Few comics sit at the intersection of “fan beloved,” “industry defining,” and “absolutely impossible to acquire” the way the EC Comics library does. For a while they almost felt like Comics’ very own Holy Grail. On one hand, you’ve got the Tales From The Crypt brand itself, which has left an indelible mark on pop culture with films, cable TV series, Saturday morning cartoons, and a line of revival graphic novels from Papercutz — a proud legacy, to be sure. But on the other hand, you enter into the more nebulous region of pop cultural osmosis, and it’s there that the legend of Bill Gaines’ little comic line that could grows to gargantuan levels. The baby boomers that ate his ghoulish “mags” up in the early ‘50s eventually grew into the genre fiction movers and shakers of the ‘70s and ‘80s — from cult directors like George Romero and Joe Dante, to lit legends like Stephen King, to blockbuster cinema wunderkinds like Steven Spielberg, George Lucas, and John Carpenter (Carpenter actually provides a disappointingly brief intro to this volume). You’d be hard-pressed to find anyone whose imagination hasn’t been touched either directly or indirectly by the macabre yarns from the Crypt-Keeper, the Vault-Keeper, and the Old Witch. With all that and their notorious place at the forefront of the Seduction of the Innocent controversy that practically sent the comics industry into the Dark Ages, you’d think the existence of a prestige line of EC Comics trade collections would seem like a given, right?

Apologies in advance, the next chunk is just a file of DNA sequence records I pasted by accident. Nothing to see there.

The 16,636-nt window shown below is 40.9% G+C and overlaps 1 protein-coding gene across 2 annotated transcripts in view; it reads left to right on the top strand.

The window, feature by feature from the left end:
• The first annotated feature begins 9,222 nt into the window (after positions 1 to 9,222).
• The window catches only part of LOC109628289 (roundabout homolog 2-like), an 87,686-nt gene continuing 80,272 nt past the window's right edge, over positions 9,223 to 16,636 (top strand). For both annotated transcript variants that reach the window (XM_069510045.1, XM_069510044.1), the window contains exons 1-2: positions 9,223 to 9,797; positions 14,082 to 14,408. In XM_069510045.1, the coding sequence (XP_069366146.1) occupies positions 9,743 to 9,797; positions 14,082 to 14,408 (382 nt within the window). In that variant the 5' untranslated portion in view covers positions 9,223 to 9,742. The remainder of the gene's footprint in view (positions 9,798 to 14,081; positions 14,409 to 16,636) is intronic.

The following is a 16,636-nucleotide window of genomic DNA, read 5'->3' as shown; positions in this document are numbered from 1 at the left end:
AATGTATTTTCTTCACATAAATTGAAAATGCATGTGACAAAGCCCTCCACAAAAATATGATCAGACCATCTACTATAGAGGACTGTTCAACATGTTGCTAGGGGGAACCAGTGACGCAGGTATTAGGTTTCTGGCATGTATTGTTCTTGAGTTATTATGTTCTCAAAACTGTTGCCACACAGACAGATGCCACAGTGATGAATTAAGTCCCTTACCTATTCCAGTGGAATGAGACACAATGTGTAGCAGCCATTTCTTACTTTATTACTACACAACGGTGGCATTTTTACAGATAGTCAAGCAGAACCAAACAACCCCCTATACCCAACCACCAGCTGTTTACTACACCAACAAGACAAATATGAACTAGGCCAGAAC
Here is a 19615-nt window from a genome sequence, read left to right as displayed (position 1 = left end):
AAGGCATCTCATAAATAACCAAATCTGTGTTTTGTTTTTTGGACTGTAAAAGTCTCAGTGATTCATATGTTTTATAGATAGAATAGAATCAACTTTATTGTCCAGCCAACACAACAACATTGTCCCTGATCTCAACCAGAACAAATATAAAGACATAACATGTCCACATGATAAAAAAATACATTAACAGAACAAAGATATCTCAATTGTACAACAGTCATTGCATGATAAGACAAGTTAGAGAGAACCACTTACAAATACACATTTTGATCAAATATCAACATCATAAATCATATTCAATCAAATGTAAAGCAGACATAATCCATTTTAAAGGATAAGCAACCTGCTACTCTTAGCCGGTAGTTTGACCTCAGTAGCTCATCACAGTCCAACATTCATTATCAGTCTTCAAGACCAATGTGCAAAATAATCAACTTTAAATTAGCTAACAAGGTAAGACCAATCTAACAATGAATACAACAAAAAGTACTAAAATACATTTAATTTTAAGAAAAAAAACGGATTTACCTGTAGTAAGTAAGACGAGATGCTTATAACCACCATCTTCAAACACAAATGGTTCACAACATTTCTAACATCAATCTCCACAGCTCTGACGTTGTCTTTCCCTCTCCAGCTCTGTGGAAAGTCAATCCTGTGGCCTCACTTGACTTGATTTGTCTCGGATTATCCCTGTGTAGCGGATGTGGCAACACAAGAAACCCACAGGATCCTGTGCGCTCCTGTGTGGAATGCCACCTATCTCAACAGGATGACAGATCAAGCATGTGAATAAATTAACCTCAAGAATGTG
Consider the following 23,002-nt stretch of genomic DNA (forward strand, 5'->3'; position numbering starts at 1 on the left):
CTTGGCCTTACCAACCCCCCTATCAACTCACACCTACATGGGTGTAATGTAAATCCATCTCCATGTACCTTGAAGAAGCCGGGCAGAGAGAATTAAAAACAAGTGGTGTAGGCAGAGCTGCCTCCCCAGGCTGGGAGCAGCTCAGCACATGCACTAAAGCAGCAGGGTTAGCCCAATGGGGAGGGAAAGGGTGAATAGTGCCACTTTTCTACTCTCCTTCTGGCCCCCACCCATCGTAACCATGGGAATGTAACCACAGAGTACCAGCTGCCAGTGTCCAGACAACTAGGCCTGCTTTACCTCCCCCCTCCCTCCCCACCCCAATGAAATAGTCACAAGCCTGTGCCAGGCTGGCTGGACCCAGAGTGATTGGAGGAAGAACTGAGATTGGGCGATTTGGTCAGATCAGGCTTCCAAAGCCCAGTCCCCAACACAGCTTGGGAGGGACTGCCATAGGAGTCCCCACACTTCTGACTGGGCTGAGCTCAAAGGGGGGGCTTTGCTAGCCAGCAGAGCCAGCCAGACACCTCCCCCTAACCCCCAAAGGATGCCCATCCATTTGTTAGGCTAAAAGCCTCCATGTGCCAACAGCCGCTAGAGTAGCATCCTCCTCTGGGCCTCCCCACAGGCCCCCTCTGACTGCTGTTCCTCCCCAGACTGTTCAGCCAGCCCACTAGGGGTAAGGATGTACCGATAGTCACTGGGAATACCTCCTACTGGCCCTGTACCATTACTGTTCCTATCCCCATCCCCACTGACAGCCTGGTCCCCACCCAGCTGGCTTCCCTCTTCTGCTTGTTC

Rafael Albuquerque’s miniseries passion project reaches the halfway point with Ei8ht #3. The book has successfully come from being an interesting though empty time travel story and finally into a high concept pulp action adventure and if it can stick the landing it’s bound to become one of the most enjoyable comics of the year.